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Malcolm, born about 1841, was the son of Roderick MacLeod and Christina MacLeod of old Borve, then 21/22 Ruisgarry (Ben Leva). In 1871 he married Mary Munro, and they became cottars on his parents' croft. Together they were to have eleven children. As well as farming and fishing, he was a missionary, and often preached when Rev Murdo Morrison was on Boreray.
Well respected by cottars and crofters alike, Malcolm was elected by the cottars and crofters of Berneray to give evidence on their behalf to the Napier Commission at Obbe in 1883. On being asked why he had written his evidence in Gaelic, he replied 'I felt more sure, in writing Gaelic that I would not put down anything I could not stand to.'
His plea on behalf of the islanders began: 'We consider it a great privilege to have the opportunity of pleading for our rights before the noblemen and gentlemen who have undertaken to inquire into the condition of the poor in the Highlands and Western Isles. But every history has its preface, and my preface is that I would not feel at liberty to say anything unless I disregarded the fear of those in authority over us. For if I tell the truth, I shall risk their displeasure; and if I do not, my conscience will condemn me and the people will stoop me.'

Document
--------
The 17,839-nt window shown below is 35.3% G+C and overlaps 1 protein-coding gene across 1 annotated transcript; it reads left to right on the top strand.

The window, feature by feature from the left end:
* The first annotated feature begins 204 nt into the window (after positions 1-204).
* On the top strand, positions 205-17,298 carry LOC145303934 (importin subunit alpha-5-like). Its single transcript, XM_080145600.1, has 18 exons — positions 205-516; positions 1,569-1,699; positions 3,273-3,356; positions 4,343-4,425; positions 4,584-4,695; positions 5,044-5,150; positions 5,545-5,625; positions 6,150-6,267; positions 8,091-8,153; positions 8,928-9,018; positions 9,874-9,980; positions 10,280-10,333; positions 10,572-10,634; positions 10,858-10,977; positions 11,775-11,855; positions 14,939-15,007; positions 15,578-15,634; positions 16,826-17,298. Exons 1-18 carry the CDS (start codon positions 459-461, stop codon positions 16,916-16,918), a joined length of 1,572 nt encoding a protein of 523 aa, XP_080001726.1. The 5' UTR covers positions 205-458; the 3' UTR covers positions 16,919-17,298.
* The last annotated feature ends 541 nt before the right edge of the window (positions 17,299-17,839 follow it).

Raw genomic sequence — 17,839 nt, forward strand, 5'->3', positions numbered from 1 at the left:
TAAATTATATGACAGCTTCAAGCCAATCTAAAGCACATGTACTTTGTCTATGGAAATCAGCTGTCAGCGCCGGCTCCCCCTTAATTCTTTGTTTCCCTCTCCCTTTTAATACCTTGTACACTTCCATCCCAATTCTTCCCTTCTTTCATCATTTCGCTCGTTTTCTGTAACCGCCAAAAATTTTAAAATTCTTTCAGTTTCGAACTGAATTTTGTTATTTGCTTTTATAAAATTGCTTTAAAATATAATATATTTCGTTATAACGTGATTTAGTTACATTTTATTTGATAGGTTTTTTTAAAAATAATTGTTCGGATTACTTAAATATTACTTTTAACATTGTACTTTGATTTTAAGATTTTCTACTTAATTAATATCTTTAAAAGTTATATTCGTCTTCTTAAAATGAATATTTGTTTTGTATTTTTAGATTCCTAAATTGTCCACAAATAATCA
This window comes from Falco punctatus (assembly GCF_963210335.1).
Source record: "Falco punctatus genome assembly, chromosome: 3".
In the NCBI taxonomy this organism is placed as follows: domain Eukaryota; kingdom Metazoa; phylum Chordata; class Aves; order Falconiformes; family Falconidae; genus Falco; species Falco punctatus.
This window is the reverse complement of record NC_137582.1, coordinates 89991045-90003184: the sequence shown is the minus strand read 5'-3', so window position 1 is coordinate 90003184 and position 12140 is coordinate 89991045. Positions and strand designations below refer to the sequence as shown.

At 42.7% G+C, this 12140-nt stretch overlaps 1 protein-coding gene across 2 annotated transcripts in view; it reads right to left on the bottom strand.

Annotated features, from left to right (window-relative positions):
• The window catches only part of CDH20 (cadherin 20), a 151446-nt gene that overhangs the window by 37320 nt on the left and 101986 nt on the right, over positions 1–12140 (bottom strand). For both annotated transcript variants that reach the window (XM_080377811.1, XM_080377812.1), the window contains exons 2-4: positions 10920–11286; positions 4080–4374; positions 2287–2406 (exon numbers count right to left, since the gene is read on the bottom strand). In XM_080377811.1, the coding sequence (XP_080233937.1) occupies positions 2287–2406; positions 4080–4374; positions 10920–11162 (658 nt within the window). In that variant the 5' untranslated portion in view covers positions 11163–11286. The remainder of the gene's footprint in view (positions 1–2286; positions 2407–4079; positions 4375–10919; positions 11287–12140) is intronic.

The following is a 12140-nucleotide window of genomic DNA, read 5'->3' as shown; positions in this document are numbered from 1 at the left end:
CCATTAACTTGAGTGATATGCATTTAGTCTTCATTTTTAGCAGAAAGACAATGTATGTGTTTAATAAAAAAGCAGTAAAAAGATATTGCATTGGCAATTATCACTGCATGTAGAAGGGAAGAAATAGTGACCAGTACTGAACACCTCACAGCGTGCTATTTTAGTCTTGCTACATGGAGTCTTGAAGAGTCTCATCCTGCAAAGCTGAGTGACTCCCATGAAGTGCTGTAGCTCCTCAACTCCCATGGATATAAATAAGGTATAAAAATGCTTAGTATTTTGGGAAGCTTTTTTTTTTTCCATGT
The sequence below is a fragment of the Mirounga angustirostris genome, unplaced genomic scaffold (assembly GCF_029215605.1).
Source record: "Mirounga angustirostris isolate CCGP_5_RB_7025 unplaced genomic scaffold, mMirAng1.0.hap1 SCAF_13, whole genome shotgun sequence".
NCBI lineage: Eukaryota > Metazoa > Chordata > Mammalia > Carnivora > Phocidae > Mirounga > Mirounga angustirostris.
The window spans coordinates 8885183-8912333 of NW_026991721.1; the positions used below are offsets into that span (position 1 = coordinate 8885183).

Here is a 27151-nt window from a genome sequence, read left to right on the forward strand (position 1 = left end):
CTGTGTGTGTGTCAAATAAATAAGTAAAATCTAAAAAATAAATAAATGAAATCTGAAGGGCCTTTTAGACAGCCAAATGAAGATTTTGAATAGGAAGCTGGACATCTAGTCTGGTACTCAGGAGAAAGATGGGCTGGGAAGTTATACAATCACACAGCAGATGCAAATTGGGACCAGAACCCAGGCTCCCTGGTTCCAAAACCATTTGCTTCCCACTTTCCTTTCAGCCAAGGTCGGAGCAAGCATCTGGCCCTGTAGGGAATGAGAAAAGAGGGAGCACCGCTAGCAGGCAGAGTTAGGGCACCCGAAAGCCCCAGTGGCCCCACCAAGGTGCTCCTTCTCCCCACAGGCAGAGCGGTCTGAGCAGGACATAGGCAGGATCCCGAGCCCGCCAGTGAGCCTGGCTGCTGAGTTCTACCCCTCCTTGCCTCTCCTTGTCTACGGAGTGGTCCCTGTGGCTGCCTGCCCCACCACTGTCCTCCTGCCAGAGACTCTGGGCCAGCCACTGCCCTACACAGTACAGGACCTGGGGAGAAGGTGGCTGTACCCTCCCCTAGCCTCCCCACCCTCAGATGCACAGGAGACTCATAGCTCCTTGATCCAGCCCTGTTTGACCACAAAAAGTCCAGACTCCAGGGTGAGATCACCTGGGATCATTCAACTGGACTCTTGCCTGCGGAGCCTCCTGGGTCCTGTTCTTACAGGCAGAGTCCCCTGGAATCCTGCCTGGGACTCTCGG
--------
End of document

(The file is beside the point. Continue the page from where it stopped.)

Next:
A fuller version of his evidence can be found here.
Eventually, in 1900, the islanders achieved their wish, and Malcolm was one of those granted a croft in Borve - croft 9. He crofted there until his death at the age of 84 years.